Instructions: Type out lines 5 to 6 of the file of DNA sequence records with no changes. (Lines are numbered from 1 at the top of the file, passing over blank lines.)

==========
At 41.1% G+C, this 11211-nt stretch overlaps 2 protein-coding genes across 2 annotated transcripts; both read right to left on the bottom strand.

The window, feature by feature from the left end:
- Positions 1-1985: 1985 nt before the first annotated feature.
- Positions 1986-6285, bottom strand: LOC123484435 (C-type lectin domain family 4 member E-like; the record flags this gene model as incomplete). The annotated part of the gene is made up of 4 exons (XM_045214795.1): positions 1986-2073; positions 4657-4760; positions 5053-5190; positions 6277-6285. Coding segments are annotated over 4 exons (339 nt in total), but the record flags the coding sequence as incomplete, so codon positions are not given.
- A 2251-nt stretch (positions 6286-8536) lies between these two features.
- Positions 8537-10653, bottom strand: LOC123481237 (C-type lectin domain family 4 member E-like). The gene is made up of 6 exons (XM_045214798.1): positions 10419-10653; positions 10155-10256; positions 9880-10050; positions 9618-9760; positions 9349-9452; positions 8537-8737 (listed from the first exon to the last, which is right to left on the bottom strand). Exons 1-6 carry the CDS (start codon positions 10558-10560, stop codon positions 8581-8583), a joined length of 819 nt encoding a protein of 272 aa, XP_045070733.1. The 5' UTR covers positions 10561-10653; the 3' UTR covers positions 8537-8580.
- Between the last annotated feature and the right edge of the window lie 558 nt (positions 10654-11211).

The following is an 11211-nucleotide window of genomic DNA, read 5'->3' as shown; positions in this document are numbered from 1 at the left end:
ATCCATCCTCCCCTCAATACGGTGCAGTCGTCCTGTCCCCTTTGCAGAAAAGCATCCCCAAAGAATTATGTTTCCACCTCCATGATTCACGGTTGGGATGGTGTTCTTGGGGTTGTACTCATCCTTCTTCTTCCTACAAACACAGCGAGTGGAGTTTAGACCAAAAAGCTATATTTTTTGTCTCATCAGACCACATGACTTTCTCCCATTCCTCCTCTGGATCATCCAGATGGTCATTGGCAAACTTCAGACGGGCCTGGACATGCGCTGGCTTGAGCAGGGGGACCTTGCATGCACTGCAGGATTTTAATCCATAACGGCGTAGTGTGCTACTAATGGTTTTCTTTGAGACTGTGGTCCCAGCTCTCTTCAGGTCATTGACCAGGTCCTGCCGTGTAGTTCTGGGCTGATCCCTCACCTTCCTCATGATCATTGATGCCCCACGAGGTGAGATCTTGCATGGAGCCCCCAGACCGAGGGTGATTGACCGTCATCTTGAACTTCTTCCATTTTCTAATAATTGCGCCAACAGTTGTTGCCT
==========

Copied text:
- A 2251-nt stretch (positions 6286-8536) lies between these two features.
- Positions 8537-10653, bottom strand: LOC123481237 (C-type lectin domain family 4 member E-like). The gene is made up of 6 exons (XM_045214798.1): positions 10419-10653; positions 10155-10256; positions 9880-10050; positions 9618-9760; positions 9349-9452; positions 8537-8737 (listed from the first exon to the last, which is right to left on the bottom strand). Exons 1-6 carry the CDS (start codon positions 10558-10560, stop codon positions 8581-8583), a joined length of 819 nt encoding a protein of 272 aa, XP_045070733.1. The 5' UTR covers positions 10561-10653; the 3' UTR covers positions 8537-8580.